Osteoporosis is a skeletal disorder characterized by low bone mass (osteopenia) and qualitative alterations that are accompanied by an increased risk of fracture. Those called “primitive” forms of osteoporosis develop after menopause (postmenopausal osteoporosis) or with advancing age (senile osteoporosis). Secondary osteoporosis can be caused by a large number of diseases (hyperparathyroidism, hyperthyroidism, anorexia, rheumatoid arthritis, chronic renal failure) and medical drug use (such as steroids or immunosuppressant for instance).
Epidemiology of osteoporosis
Osteoporosis incidence increases with age and affects most people aged 80+ years. It is estimated that today, 1 in 3 women and 1 in 5 men over 50 will experience osteoporotic fractures. Since the percentage of elderly people will increase in the near future, we can also expect an increase in osteoporosis incidence.
In Europe the costs for fractures have exceeded all expectations: in total € 39 billion a year are spent, more than half for hip fractures. The direct costs for the treatment of new fractures is about 26 billion, while 11 are spent for assistance and long-term care of patients with fractures and finally, 2 are spent for medical drugs.
Globally, osteoporosis causes more than 8.9 million fractures every year, the equivalent of a fracture every 3 seconds. About 20-25% of fractures occur in men. Among the elderly osteoporotic fractures are a major cause of mortality and the incidence is similar to that of stroke and breast cancer and 4 times higher than that for endometrial carcinoma. 50% of women with femoral fractures also presents a substantial reduction of self-sufficiency and, in about 20% of cases, requires long-term hospitalization.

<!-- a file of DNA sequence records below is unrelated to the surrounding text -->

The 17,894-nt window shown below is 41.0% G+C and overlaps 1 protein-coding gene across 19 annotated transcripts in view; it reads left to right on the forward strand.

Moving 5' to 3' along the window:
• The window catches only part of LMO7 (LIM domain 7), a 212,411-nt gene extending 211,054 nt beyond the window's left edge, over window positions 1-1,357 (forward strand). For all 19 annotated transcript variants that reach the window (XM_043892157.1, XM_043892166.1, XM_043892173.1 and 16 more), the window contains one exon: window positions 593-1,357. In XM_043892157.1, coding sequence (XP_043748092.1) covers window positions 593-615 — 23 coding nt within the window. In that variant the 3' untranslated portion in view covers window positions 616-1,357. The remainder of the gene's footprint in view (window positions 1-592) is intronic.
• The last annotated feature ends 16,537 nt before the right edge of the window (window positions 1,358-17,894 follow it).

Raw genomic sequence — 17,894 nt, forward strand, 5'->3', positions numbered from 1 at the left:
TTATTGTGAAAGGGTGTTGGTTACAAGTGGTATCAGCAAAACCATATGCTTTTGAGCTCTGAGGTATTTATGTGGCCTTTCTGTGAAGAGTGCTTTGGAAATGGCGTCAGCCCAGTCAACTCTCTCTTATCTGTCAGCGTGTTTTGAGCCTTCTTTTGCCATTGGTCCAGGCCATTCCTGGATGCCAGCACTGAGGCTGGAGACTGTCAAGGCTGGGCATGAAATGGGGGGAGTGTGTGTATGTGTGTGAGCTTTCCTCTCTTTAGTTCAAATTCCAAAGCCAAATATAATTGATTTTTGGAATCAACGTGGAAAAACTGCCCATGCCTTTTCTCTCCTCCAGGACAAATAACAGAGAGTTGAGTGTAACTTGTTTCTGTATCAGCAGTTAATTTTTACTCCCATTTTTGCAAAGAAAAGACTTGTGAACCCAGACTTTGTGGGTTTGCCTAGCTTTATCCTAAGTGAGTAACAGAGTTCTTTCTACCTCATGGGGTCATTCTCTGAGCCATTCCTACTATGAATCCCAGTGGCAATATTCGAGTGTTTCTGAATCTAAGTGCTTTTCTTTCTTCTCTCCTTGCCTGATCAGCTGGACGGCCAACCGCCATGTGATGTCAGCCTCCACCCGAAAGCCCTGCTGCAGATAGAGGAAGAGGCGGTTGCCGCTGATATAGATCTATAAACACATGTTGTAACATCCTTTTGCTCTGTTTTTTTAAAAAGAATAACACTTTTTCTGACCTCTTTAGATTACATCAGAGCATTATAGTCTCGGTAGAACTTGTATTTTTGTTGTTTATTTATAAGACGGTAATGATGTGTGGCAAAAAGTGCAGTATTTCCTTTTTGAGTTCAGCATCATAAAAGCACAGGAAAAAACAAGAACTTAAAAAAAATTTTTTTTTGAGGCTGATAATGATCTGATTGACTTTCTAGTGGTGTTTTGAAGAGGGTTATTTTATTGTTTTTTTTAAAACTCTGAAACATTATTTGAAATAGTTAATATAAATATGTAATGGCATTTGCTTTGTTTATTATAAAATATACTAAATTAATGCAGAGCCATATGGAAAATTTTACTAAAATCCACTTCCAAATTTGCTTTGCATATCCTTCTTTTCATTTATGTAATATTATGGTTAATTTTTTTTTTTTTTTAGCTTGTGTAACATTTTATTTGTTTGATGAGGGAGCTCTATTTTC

Some of the most important risk factors for falls are:
- An unsafe home environment;
- Previous falls;
- The fear of falling;
- The intake of certain medical drugs (anxiolytics, antidepressants);
- Alterations of mobility;
- Vision problems;
- Social isolation;
There are some important factors that have a significant impact on the risk of developing osteoporosis:
- A sufficient intake of calcium during childhood and adolescence, which helps to achieve optimal ossification;
- An adequate calcium intake from the age of 20, accompanied by a sufficient amount of physical activity;
- Avoid smoking and alcohol abuse;
Bone densitometry is considered useful in women over the age of 65, while in males (all ages) and in females aged less than 65, this test is recommended only when certain risk factors or conditions are present. These include premature menopause (< 45 years), thinness (< 57 kg), smoking, and morbid conditions (as well as use of medical drugs such as corticosteroids) that can potentially cause osteoporosis.
Osteoporosis in Men
Osteoporosis is a public health problem in men too, although they are often not informed about this. About 20% of all hip fractures occur in men, and the incidence of vertebral fractures is about half compared to those in women. However, morbidity and mortality for fractured vertebra and femoral are higher than in women. The most common form of secondary osteoporosis in humans is mainly hypogonadism, alcoholism, multiple myeloma, hyperparathyroidism, malabsorption, and use of corticosteroids.